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|Impact of the supplementation of a docosahexaenoic acid-rich emulsion on the reproductive output of oyster broodstock, Crassostrea gigas|Caers, M.; Utting, S.D.; Coutteau, P.; Millican, P.F.; Sorgeloos, P. (2002). Impact of the supplementation of a docosahexaenoic acid-rich emulsion on the reproductive output of oyster broodstock, Crassostrea gigas. Mar. Biol. (Berl.) 140(6): 1157-1166. dx.doi.org/10.1007/s00227-002-0798-5
In: Marine Biology. Springer: Heidelberg; Berlin. ISSN 0025-3162, more
|Also published as |
- Caers, M.; Utting, S.D.; Coutteau, P.; Millican, P.F.; Sorgeloos, P. (2002). Impact of the supplementation of a docosahexaenoic acid-rich emulsion on the reproductive output of oyster broodstock, Crassostrea gigas, in: VLIZ Coll. Rep. 32(2002). VLIZ Collected Reprints: Marine and Coastal Research in Flanders, 32: pp. chapter 5, more
Brood stocks; Food additives; Oyster culture; Crassostrea gigas (Thunberg, 1793) [WoRMS]; Marine
|Authors|| || Top |
- Caers, M., more
- Utting, S.D.
- Coutteau, P., more
- Millican, P.F.
- Sorgeloos, P., more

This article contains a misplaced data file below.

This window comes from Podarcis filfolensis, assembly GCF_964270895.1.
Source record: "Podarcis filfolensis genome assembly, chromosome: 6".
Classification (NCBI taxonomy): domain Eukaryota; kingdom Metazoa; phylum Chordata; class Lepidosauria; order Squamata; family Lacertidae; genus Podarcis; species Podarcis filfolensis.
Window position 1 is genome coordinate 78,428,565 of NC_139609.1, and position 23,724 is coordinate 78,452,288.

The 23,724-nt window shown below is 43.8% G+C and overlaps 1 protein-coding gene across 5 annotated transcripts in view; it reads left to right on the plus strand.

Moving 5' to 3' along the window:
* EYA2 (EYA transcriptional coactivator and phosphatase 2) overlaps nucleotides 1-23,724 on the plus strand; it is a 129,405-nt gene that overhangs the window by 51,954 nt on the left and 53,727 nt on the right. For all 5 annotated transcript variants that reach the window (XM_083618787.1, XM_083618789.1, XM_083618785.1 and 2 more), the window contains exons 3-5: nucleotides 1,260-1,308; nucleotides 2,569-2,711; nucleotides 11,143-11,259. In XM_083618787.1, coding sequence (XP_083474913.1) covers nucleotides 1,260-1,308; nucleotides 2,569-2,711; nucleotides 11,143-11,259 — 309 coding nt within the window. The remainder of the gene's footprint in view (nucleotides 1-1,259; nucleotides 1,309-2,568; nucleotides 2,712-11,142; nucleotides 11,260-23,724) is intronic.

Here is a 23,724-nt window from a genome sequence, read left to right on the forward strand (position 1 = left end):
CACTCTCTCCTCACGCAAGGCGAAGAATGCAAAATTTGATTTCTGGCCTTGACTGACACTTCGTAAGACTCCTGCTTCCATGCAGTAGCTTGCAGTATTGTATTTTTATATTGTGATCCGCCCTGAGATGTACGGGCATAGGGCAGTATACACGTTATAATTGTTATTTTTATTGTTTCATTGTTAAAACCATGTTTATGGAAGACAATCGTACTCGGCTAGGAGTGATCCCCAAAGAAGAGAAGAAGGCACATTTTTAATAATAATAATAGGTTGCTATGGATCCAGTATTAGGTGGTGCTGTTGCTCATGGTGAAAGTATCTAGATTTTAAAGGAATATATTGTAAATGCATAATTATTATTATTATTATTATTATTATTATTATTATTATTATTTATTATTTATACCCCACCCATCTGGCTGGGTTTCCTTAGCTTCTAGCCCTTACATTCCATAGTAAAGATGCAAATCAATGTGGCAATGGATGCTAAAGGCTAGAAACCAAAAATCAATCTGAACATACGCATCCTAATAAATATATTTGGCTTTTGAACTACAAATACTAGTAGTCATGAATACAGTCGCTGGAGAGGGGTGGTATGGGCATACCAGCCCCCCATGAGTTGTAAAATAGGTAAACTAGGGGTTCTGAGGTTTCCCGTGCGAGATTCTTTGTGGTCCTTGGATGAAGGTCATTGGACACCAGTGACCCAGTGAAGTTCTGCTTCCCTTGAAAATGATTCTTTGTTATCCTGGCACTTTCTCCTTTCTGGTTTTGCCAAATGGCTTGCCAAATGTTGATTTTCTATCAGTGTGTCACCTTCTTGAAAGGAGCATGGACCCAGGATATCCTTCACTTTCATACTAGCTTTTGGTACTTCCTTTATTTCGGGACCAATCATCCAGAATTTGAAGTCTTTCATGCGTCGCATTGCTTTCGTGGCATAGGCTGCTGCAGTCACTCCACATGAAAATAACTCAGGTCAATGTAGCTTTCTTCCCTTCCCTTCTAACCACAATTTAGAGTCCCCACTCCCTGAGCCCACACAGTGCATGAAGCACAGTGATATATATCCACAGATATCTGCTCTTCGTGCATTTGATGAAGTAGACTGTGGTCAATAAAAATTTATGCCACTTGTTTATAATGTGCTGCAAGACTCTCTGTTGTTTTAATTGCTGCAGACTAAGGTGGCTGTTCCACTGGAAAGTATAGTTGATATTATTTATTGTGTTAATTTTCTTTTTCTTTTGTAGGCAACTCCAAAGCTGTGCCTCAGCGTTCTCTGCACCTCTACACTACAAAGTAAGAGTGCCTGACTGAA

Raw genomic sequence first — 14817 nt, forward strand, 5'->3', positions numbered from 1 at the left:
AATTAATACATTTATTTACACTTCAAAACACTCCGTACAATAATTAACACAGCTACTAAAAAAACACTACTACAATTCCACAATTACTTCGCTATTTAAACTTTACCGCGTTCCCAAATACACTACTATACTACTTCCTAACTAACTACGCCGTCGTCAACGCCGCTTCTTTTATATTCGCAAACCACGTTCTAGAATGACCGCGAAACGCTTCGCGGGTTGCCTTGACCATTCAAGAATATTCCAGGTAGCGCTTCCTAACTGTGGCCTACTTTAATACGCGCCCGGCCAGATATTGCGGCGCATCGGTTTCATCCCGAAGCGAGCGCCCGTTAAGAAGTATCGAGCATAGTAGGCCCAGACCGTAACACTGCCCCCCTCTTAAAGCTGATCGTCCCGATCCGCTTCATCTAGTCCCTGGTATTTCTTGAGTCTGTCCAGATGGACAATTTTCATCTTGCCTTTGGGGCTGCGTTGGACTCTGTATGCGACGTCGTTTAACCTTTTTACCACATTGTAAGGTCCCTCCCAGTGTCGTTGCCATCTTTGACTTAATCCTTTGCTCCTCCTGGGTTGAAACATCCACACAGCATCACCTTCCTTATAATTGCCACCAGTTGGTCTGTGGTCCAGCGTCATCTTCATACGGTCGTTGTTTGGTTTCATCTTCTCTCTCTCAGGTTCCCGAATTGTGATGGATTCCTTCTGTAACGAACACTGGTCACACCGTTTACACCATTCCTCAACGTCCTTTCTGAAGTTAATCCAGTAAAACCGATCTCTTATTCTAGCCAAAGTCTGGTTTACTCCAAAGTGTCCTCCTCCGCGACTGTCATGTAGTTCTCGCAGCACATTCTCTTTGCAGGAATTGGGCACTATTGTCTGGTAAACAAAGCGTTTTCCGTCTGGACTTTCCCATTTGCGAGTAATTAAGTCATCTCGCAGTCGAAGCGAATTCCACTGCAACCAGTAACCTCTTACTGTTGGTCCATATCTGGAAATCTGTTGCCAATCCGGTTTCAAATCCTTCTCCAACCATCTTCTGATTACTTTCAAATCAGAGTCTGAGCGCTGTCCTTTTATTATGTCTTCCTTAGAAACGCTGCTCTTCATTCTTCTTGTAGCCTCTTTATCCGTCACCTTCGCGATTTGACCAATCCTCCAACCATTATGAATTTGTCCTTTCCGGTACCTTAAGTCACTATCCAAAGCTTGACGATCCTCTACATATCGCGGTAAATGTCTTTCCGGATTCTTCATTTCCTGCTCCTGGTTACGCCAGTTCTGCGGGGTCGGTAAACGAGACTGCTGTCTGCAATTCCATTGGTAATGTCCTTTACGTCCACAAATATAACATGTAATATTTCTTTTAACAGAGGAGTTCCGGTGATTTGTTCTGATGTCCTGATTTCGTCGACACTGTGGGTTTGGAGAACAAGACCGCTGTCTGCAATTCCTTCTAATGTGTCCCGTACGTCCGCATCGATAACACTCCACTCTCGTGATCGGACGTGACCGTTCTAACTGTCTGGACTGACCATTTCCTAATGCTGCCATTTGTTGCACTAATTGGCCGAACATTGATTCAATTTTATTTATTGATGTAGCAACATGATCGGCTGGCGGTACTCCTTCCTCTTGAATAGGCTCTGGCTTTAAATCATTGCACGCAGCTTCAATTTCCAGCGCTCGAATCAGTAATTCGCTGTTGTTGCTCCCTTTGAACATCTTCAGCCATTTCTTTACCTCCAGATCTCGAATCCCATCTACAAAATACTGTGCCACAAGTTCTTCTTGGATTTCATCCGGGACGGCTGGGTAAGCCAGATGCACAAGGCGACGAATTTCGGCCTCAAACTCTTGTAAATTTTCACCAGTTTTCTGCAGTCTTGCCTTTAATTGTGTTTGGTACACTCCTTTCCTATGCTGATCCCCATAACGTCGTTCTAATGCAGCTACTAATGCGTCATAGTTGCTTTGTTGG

Pacific oyster [Crassostrea gigas (Thunberg)] broodstock were hatchery-conditioned with either a mixed algal diet of Dunaliella tertiolecta, Tetraselmis suecica and Rhodomonas sp. [1:1:1, on a dry weight (DW) basis] (Control), a single diet of D. tertiolecta (Duna) or a single diet of D. tertiolecta supplemented with an emulsion rich in eicosapentaenoic (20:5n-3) and particularly docosahexaenoic acid (22:6n-3) (Duna+Em). Oysters were spawned after a conditioning period of 7 and 8 weeks and larvae were reared for 1 week on an Isochrysis galbana (clone T-Iso) diet. The percentage recovery of D-larvae from eggs of Control-fed oysters and Duna+Em-fed oysters was not significantly different (80% and 63% after 7 weeks of conditioning; 87% and 74% after 8 weeks of conditioning, respectively] but was much higher than from eggs produced by Duna-fed oysters (24% and 41% after 7 and 8 weeks of conditioning, respectively). A reduction in the percentage recovery of D-larvae as a result of temperature or salinity stress was most severe in eggs from Duna-fed oysters. Neither the broodstock diet nor the conditioning period affected the size of eggs or D-larvae, larval performance, or lipid content and lipid class distribution of the eggs. The fatty acid composition of the eggs was modified by the fatty acid composition of the algal diet and the lipid emulsion. The supplementation of the emulsion resulted in a pronounced increase in the percentage of 22:6n-3 in the polar (PL) and neutral lipids (NL) of the eggs (4.0-13.4% and 8.5-14.7% in NL and PL, respectively). The egg lipids (7-8 ng egg-1) contained about 62% NL and were dominated by triglycerides (TAG), which made up 65% of the NL. The major phospholipids were phosphatidylethanolamine (PE), ceramide aminoethylphosphonate and phosphatidylinositol (CAEP+PI), phosphatidylserine (PS) and phosphatidylcholine (PC). Regardless of the broodstock diet treatment, the PL fraction contained high percentages of non-methylene-interrupted dienes (NMID) and plasmalogens (detected as dimethyl acetals).